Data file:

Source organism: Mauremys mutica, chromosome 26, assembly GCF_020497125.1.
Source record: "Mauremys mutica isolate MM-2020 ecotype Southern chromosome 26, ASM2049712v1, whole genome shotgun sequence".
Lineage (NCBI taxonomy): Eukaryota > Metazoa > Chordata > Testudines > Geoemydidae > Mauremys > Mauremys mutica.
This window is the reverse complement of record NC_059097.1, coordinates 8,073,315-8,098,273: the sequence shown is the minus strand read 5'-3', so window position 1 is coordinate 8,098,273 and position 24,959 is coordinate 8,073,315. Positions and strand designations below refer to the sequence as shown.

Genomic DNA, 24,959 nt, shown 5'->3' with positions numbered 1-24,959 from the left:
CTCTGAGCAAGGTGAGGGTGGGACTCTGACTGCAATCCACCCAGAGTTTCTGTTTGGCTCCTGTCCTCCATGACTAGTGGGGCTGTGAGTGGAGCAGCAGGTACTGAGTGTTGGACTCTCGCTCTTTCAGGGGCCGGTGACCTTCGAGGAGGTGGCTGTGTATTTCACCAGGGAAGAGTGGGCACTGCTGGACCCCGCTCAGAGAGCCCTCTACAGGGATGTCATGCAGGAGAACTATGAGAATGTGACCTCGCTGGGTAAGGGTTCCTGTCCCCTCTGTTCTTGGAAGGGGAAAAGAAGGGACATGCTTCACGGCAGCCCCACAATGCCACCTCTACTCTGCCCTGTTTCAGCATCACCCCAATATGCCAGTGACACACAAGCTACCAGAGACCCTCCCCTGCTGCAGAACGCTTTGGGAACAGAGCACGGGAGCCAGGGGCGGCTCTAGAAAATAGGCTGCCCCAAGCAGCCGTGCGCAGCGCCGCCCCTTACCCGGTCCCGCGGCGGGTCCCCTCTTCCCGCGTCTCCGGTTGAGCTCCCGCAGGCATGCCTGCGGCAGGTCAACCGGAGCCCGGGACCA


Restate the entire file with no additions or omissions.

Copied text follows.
Source organism: Mauremys mutica, chromosome 26, assembly GCF_020497125.1.
Source record: "Mauremys mutica isolate MM-2020 ecotype Southern chromosome 26, ASM2049712v1, whole genome shotgun sequence".
Lineage (NCBI taxonomy): Eukaryota > Metazoa > Chordata > Testudines > Geoemydidae > Mauremys > Mauremys mutica.
This window is the reverse complement of record NC_059097.1, coordinates 8,073,315-8,098,273: the sequence shown is the minus strand read 5'-3', so window position 1 is coordinate 8,098,273 and position 24,959 is coordinate 8,073,315. Positions and strand designations below refer to the sequence as shown.

Genomic DNA, 24,959 nt, shown 5'->3' with positions numbered 1-24,959 from the left:
CTCTGAGCAAGGTGAGGGTGGGACTCTGACTGCAATCCACCCAGAGTTTCTGTTTGGCTCCTGTCCTCCATGACTAGTGGGGCTGTGAGTGGAGCAGCAGGTACTGAGTGTTGGACTCTCGCTCTTTCAGGGGCCGGTGACCTTCGAGGAGGTGGCTGTGTATTTCACCAGGGAAGAGTGGGCACTGCTGGACCCCGCTCAGAGAGCCCTCTACAGGGATGTCATGCAGGAGAACTATGAGAATGTGACCTCGCTGGGTAAGGGTTCCTGTCCCCTCTGTTCTTGGAAGGGGAAAAGAAGGGACATGCTTCACGGCAGCCCCACAATGCCACCTCTACTCTGCCCTGTTTCAGCATCACCCCAATATGCCAGTGACACACAAGCTACCAGAGACCCTCCCCTGCTGCAGAACGCTTTGGGAACAGAGCACGGGAGCCAGGGGCGGCTCTAGAAAATAGGCTGCCCCAAGCAGCCGTGCGCAGCGCCGCCCCTTACCCGGTCCCGCGGCGGGTCCCCTCTTCCCGCGTCTCCGGTTGAGCTCCCGCAGGCATGCCTGCGGCAGGTCAACCGGAGCCCGGGACCA